What comes up here to the eyes is hopeless and damaged. By the last window leftovers of dilapidated flat constructions is sounding the wind. Through the roofs of the training halls, it is raining.
Retired cars line the gutter of Star City and somewhere in the Kazakh steppe, half-finished spacecraft and space shuttles get dusty in forgotten facilities. The sun armoured the scrap rubbish lying around everywhere as if it had with its compassion.
Occasionally a monument symbolizes here and there the glory and the splendour of the past days. Nothing here has even the breath of a resemblance to the pictures of highly grown, modern space equipment as we are seeing from America. For many years the Russians lack the financial means which are necessary for a maintenance of the enclosures, as well as for continuing closed projects and research projects. Instead of building new, old things are mended, if necessary with chewing gum and adhesive tape.
Over and over again we ask ourselves: "How can all that only work?" But it works! And nearly perfectly. Thanks to their brilliant scientific pioneers, engineers and technicians, the Russians have created a system, that better, more reliably and more cheaply could not be. The technology is simple, almost already primitive and for more than forty years except some modifications has remained the same. For what should one also change it, if it has proved itself for decades? Faithful to the motto: All complex is superfluous, the system of the improvisation-competent Russians is a draft from low-tech, tradition and everyday routine.
In the morning of the so-called "rolling-out of the-Soyuz", two days before the liftoff, we can be astonished only at it, with what a sunny mind here even by the preparations for a manned space flight becomes works gone: In the first rays of the rising sun the gate of the manufacturing hall opens. A diesel locomotive comes out and pulls the rocket horizontally lying on a special vehicle in comfortable walking speed to the launchpad.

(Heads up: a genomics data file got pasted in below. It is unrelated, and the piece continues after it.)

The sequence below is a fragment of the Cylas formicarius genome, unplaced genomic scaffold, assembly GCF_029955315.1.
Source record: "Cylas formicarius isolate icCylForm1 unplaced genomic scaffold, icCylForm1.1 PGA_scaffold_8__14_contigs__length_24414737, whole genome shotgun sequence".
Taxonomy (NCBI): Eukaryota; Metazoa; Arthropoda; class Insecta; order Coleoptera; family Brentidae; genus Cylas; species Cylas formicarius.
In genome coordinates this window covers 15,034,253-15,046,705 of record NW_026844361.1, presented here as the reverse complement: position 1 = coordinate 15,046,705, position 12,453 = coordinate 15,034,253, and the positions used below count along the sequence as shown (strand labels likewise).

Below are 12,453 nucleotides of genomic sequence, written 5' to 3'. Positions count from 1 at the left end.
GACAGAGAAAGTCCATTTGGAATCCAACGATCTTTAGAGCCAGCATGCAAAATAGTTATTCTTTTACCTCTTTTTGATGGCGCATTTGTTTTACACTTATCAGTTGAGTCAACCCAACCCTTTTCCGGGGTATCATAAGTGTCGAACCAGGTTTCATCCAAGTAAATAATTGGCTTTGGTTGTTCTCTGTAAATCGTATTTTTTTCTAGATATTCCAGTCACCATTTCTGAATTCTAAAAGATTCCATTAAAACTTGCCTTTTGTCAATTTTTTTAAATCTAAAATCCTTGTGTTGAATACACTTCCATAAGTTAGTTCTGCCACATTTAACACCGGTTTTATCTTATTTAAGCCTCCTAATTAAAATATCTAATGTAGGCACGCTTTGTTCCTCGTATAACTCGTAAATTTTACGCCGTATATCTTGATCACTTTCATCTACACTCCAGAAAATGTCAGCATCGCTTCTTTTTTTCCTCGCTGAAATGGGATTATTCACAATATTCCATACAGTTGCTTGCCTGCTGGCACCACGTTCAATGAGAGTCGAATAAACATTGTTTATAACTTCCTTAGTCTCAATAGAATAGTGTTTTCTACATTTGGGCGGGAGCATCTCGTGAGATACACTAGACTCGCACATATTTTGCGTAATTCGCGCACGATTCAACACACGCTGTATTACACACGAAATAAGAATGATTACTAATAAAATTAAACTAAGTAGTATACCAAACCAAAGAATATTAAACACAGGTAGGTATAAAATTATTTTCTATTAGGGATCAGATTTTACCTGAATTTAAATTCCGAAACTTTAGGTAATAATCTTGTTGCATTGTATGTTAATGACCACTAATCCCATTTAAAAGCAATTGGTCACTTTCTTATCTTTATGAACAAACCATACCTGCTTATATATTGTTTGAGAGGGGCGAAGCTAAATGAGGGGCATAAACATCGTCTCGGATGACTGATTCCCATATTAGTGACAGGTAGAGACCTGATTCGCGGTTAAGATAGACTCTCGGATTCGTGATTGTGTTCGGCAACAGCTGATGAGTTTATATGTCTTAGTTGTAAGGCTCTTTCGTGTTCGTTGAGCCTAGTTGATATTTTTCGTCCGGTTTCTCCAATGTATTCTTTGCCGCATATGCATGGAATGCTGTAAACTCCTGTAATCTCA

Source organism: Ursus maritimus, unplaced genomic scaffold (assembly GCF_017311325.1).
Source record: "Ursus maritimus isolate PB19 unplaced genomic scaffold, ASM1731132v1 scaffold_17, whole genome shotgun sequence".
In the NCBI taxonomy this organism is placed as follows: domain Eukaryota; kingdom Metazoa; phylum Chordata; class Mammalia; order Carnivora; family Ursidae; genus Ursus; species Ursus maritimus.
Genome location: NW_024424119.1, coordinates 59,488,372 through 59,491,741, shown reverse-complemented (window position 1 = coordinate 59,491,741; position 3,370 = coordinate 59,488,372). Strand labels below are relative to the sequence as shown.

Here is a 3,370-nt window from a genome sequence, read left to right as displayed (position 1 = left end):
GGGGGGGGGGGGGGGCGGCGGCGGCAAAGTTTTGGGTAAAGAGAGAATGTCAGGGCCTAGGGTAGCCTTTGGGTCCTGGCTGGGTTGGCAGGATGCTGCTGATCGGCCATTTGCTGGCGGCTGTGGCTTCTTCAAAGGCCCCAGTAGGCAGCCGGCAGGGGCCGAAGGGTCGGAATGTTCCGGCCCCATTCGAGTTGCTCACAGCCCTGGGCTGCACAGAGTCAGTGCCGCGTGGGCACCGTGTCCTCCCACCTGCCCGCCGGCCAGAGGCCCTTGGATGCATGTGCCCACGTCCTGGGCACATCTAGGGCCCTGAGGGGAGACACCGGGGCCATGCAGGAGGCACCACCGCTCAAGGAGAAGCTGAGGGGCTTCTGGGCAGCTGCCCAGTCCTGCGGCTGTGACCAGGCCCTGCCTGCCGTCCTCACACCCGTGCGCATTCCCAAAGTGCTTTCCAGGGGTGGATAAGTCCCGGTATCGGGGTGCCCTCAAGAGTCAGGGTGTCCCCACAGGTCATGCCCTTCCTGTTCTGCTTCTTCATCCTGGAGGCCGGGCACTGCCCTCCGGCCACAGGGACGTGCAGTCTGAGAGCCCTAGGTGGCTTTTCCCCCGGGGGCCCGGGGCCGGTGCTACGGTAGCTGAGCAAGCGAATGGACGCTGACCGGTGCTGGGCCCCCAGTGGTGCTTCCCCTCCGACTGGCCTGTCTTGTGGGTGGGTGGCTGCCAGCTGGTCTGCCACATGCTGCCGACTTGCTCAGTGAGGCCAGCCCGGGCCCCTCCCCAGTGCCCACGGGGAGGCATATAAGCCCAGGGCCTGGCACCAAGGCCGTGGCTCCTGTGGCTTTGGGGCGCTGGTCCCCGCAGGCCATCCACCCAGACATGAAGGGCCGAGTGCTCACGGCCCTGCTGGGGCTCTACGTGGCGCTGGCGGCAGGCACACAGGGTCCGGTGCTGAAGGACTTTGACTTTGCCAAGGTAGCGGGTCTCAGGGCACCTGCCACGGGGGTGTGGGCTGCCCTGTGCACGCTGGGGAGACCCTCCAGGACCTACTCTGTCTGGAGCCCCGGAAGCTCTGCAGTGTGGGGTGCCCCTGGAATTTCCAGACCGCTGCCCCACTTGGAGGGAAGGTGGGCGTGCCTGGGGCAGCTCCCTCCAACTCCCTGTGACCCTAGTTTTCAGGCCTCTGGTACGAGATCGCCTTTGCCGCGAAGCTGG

Then a few engineers look themselves into the rocket, and a hydraulic lever heaves the immense floor in its vertical position. Playing the act takes place immediately with our eyes. No nervousness. No hectic rush. A day, as carefree as in the Playmobil-country.
The fact that Baikonur calls translated 'brown earth', burns itself us with every other day more deeply in the eye: 6.700 square kilometres, 20 launching pads, 1.500 kilometres of streets, a dozen blow holes. Limitless, inhospitable steppe so far the eye passes - 10 times greater than the Kennedy Space Centre in Florida. Any space activity of the former Soviet Union has taken place here a few years ago still secretly. Not the slightest information might trickle through. Today the Russians have opened the gates to their former sanctums. Friendly we have led around and get everything shown: Production halls, simulation devices, cosmonaut's looks and the biggest centrifuge of the world, located in the Gagarin Cosmonaut Training Centre in Star City.
The events trickle only as well as water from a pipe onto us: In adventurous military machines, we fly back twice straight across the continent - from Star City to Baykonur and again back to Star City. At the end, we philosophise by candle-light and vodka with Jurij Gidzenko, the Soyuz commander of the first long-duration flight crew of the International Space Station on the future of the Russian astronautics. 'Unfortunately, we depend on many millions from abroad to hold the engine of our astronautics in service', he says. 'But it runs. And this is most important'.
Two days after the liftoff of the mission we can follow in the control centre (MCC) of Koroljow on a gigantic screen even the docking of the space capsule to the International Space Station ISS. Everything lives, in 3D and colour! We are overpowered. Even once in all, it must be better to fly in real into space.
(c) Copyright 2006 for text and pictures by Markus Gloger/Space Travellers
Markus Gloger accompanied us on our tour in September/October 2005 to Star City to the GCTC (Gagarin Cosmonaut training Centre) and for the liftoff of Gregory Olsen to Baykonur.
Markus is a professional photographer with the sense "for the absolute picture ".He has already travelled around some countries of the earth, as for example Tibet, Nepal, Bahrain and the Azores where he shot unique photos for different travel journals as well and he wrote travel reports.
We are very glad to be able to win him for our unique worlds and one is sure: He accompanies us also furthermore on our special tours because he is the 'right man at the right place' for pictures as well as for reports.